Sydney's People Podcast

Sunday, August 27, 2006

Ana Maria: Flamenco

Some people do yoga, some practise a sport or go to the gym, others ... dance!
In the middle of Sydney's Inner West we find a little Spanish corner, Ana Maria Campo's Spanish School of Dance. My friend Olga Yoldi talks to her about the school, her students and herself.

Listen to Ana Maria

Download the MP3 file (3.28 MB, o:03:35)

music by Coro de La Hermandad de Nuestra Sra del Rocio de Jaen

To help you with the listening, here are some questions:

1. How did she become involved in flamenco?
2. When did her mother migrate to Australia ?
3. How does Ana Maria describe flamenco?
4. Why do people do it?
5. What nationalities are the students?
6. What’s the history of flamenco?
7.Why has she settled in Australia?
8.What’s her identity?
9. What else does Ana Maria do?
10.What does versatile mean?
11. How does Ana describe herself?
12. How many children does Ana Maria have?
13.What did her husband do in order to be able to see her when they were courting?
14. Where is he from? Does it make a difference?

For more information on flamenco and its origins, visit Flamenco-Widipedia
  • Search the net: Is there a traditional dance in your country of origin that is very popular? Write a short information text (report) about it. Here is an example of a report about the jota, a traditional dance form Aragon, Spain. You can also search for a video (youtube is a good site) which shows traditional dances from your area and post it on your blog.
The video below shows a jota from my hometown, Huesca, which is in the region of Aragon. I learned how to dance it when I was 4 years old. It's such a long time ago that I wouldn't know how to dance it now!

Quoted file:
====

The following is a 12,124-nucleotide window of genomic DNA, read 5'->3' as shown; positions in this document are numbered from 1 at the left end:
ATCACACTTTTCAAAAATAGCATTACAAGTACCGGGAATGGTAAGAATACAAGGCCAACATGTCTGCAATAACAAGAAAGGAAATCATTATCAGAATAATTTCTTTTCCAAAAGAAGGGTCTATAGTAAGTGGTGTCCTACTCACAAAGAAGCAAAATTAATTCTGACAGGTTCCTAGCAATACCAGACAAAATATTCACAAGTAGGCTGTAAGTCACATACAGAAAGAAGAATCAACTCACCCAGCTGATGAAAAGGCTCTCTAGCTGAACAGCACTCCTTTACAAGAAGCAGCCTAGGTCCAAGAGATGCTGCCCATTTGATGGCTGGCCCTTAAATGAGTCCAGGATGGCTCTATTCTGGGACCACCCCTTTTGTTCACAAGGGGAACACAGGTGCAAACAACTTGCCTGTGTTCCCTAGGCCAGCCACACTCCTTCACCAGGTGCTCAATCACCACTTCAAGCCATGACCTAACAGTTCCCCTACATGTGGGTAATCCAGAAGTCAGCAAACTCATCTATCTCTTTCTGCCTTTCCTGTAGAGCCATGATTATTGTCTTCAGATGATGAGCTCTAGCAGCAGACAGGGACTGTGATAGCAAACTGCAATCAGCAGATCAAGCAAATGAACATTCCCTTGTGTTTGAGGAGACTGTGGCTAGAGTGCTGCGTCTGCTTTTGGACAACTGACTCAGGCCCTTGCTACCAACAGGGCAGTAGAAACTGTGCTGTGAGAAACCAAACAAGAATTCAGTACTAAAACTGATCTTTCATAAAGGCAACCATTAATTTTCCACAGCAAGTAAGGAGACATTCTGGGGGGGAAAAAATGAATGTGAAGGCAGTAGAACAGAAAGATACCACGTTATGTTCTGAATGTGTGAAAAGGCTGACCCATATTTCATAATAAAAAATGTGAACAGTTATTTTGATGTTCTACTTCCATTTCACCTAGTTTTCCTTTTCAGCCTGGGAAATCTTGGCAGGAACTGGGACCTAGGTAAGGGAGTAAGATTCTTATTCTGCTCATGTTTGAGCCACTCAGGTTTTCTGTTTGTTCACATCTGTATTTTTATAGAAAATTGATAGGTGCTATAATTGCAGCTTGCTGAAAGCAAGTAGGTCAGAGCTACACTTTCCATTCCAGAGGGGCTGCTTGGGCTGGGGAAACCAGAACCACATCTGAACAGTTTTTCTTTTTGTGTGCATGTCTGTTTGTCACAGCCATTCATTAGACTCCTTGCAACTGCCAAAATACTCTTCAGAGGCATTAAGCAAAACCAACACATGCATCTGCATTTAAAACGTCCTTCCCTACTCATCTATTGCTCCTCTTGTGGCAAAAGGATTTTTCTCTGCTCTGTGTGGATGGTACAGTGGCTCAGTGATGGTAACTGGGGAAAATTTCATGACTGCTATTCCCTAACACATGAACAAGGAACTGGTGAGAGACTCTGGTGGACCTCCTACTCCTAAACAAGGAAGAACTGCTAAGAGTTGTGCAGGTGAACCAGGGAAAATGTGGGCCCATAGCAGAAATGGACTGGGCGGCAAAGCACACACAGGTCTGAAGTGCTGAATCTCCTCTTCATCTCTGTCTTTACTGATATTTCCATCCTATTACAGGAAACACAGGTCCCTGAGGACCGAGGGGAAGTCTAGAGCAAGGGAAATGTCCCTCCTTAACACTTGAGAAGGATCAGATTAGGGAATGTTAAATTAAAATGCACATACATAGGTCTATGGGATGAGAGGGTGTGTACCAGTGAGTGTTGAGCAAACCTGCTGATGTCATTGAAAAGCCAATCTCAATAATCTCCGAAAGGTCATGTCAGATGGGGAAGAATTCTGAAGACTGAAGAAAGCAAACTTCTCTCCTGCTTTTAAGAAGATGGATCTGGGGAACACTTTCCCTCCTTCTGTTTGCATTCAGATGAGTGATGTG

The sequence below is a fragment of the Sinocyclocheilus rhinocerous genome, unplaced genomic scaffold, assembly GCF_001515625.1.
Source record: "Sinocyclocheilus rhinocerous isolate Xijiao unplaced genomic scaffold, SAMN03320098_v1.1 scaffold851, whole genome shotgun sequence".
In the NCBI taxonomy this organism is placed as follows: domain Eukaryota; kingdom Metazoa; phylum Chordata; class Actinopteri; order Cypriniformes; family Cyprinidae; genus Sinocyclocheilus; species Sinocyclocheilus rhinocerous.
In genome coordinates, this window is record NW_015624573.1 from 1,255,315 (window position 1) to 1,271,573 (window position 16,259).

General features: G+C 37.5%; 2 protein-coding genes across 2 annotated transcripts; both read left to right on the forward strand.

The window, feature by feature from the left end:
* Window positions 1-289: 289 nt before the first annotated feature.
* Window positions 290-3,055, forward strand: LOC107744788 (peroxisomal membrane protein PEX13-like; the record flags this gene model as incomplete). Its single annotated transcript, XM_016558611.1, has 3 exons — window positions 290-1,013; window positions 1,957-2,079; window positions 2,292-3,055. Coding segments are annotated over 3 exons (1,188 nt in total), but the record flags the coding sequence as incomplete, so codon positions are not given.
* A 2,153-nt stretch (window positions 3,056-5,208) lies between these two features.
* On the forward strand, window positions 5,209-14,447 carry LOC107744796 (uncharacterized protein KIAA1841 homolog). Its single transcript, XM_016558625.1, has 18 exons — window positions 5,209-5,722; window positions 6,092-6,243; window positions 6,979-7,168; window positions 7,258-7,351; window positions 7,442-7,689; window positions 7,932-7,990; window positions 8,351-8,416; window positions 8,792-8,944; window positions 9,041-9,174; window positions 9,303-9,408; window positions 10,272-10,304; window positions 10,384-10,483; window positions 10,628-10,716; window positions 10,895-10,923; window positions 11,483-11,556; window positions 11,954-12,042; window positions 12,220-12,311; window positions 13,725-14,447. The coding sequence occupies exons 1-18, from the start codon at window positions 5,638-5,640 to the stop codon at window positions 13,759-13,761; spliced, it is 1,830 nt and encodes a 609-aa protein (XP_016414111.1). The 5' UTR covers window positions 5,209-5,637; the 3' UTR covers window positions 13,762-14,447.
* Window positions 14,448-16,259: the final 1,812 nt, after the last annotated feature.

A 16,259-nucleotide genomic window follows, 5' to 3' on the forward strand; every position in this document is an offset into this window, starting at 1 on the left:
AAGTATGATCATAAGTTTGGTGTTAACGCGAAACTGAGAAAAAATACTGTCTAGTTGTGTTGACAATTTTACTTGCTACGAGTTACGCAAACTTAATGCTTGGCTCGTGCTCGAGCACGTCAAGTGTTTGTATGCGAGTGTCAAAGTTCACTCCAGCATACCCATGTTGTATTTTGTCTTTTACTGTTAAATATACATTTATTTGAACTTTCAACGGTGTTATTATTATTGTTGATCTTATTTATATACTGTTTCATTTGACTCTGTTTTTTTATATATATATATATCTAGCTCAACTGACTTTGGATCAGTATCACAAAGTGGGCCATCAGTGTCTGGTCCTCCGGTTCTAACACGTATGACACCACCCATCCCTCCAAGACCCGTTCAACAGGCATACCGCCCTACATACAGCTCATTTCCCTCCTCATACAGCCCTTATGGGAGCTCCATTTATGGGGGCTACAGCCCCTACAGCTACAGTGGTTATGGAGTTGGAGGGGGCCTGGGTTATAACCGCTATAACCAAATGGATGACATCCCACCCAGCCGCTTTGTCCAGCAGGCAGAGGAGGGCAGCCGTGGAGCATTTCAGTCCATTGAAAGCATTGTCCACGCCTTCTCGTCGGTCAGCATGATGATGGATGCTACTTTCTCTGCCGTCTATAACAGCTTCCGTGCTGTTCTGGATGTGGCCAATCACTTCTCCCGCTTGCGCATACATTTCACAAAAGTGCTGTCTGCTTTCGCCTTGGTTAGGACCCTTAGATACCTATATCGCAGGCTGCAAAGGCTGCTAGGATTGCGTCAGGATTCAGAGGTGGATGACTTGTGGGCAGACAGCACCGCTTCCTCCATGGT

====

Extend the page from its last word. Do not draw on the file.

For a general overview of Aragonese dances, check this video, also from Agrupacion Santa Cecilia. All of the places shown are from the Pyrenees, the mountains in the north of my province, Huesca.

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Tuesday, August 15, 2006

Lisbeth: 2 months, 10 countries

Lisbeth happened to be in our class when we got there for our afternoon lesson. We asked her if she would mind being interviewed for our class podcast and she kindly accepted, so we fired our questions on the spot.

Before you listen to the interview, have a look at this worksheets, they will help you follow the listening:
Lisbeth listening exercises
Lisbeth: quiz & writing
Lisbeth: itinerary
Download the MP3 file (1.87 MB, o:08:11)
Music by my brothers' group Tresena

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